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Solid Energy's briquette plant south of Mataura has been sold to Australian-based company GTL Energy.
Solid Energy spokesman Bryn Somerville said construction of the plant began in late 2011. It took about a year to complete at a cost of about $29 million. Although it was commissioned, it never produced briquettes for the commercial market.
Mr Somerville declined to say how much the plant had sold for, saying the information was confidential. The sale was finalised last month.
An agreement was reached early last year that GTLE Development Ltd, a joint venture between Solid Energy and GTL Energy, would operate the Mataura plant.
It used GTL Energy's coal upgrading technology.
GTL director Blake Williams, who is based in Australia, said earlier this week the plant was in standby mode while the company reviewed its options for future use. It was still in the early stages of investigating how it would proceed.
Only one staff member remained at the plant. GTL Energy developed technology to remove moisture from low-rank coals, Mr Williams said.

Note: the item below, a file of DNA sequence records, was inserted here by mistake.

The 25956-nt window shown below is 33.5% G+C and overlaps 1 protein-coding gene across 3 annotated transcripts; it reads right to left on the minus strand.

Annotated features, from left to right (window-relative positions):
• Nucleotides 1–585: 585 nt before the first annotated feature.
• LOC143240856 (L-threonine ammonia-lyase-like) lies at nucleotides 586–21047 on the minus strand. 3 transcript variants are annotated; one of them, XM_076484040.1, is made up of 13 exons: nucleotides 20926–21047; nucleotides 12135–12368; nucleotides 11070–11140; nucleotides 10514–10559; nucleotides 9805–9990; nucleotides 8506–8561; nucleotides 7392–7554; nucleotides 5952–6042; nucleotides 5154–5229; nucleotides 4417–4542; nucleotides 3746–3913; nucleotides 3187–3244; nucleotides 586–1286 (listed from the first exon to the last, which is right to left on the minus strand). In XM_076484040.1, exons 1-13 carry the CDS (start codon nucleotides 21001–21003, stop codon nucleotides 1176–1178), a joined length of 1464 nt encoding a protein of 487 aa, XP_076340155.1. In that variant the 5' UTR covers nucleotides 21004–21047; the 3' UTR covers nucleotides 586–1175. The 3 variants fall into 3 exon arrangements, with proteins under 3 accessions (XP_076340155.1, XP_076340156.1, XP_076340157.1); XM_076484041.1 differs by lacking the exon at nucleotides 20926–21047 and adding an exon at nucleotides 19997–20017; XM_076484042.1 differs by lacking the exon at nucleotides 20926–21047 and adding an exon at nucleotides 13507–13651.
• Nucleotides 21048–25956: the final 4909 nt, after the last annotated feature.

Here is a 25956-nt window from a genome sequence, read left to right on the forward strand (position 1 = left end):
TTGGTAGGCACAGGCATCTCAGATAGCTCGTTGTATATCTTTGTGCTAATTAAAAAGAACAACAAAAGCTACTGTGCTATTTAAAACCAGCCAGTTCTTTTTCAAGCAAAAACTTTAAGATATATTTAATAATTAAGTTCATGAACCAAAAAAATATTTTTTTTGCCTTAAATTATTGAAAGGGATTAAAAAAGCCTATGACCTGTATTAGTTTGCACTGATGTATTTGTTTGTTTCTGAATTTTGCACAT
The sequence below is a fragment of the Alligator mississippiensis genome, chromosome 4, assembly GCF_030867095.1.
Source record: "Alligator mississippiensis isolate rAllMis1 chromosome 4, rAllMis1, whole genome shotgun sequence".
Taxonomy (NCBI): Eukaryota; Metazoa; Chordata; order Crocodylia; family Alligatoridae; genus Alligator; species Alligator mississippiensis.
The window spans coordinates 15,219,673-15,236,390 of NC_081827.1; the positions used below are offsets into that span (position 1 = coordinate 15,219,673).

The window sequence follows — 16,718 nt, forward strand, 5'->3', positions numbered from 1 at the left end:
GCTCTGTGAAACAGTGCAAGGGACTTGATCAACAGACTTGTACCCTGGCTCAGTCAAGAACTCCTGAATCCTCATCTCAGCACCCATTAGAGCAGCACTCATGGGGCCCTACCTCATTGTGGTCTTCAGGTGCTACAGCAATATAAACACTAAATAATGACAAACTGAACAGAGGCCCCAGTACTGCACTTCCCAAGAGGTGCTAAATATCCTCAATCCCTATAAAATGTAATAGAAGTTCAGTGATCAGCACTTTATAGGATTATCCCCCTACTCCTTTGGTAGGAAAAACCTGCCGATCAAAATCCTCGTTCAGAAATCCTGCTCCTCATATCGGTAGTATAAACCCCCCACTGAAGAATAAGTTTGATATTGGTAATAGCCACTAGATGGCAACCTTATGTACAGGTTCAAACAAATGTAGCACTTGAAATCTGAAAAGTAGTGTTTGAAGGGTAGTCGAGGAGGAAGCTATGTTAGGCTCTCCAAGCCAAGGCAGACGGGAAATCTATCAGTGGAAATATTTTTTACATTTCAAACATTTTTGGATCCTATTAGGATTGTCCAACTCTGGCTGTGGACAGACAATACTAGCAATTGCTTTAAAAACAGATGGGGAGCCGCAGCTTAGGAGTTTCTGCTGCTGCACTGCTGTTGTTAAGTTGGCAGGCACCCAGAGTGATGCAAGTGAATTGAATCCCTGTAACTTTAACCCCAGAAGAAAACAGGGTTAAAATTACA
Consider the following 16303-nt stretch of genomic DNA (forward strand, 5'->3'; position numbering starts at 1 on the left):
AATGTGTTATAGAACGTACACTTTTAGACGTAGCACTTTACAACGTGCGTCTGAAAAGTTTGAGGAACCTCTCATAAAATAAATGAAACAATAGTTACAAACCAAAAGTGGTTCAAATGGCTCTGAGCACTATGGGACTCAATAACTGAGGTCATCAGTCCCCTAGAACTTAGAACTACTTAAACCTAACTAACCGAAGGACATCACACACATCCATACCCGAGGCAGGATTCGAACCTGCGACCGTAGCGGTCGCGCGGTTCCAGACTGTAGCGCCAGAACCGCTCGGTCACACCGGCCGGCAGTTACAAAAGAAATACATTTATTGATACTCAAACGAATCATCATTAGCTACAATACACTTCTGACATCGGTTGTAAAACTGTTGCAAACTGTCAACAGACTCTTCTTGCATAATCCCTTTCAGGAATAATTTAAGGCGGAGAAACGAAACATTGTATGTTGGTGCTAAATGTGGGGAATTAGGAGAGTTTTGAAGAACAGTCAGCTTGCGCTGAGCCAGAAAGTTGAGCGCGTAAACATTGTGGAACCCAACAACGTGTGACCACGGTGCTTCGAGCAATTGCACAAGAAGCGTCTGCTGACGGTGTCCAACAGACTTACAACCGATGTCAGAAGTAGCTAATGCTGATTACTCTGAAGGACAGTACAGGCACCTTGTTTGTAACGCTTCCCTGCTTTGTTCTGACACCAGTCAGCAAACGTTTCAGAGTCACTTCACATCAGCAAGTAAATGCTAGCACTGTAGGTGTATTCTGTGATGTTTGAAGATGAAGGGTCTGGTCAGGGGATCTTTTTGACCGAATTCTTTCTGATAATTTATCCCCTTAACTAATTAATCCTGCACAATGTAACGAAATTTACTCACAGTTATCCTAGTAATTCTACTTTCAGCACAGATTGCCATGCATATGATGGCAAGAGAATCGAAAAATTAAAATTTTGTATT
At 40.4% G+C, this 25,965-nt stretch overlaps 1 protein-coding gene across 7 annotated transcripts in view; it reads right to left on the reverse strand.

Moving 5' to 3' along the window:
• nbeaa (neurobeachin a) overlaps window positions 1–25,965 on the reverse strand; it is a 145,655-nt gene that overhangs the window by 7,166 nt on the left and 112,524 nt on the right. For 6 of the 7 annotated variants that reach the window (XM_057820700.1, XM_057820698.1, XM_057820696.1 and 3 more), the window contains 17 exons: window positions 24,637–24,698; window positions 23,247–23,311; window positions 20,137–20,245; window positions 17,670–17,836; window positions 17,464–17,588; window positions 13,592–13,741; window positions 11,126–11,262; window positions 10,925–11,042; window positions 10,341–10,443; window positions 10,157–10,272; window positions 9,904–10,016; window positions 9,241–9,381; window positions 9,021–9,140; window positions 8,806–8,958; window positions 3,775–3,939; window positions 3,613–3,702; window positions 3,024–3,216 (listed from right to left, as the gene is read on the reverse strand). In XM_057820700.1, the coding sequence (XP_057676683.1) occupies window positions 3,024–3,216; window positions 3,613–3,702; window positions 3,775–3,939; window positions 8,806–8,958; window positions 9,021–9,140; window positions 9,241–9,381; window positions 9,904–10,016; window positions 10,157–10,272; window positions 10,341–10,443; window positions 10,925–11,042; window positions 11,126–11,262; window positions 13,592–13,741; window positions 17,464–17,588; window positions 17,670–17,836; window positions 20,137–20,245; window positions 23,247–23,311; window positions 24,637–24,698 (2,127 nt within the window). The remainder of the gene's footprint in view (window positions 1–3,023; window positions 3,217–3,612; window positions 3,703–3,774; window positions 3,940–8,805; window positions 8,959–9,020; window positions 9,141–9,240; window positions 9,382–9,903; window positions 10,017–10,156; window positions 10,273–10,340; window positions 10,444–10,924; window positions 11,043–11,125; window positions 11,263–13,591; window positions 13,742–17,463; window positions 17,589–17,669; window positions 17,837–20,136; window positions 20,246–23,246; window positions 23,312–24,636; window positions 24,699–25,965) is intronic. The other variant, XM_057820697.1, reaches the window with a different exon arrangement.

The company's focus was on developing markets in the Asian region. The upgraded product was suitable for use in thermal power stations. GTL Energy also had a pilot plant in Colorado in the United States and a demonstration plant in North Dakota. Mr Williams said the company had viable technology and it was pursuing markets despite a global downturn in coal prices.
''In certain markets the economics still work.''
The raw product prices were still low.
Mataura Community Board chairman Alan Taylor said the community was disappointed when the briquette plant did not go into commercial production as planned. It created uncertainty about the plant's future. It would be good for the community if GTL Energy made use of the plant and created more employment opportunities, he said.
Clutha-Southland National Party candidate Todd Barclay said the sale of the plant was positive for Mataura.
Mr Barclay hoped it continued as an ongoing business and the new owners saw the potential in expanding the business and providing employment for local people.
If the business grew, it had the potential to provide economic flow-on effects for industries such as transport, maintenance and servicing companies.
Gore Mayor Tracy Hicks said the whole process, involving the state-owned coalminer's plans for developing lignite-based industry in Eastern Southland and ''the hype and hope'' turning to disappointment, had been unfortunate.
However, to get a company to invest in the plant was encouraging and if extra employment opportunities were created it would be good for the area.
''I guess it's a matter of watch this space,'' Mr Hicks said.
- The Ensign.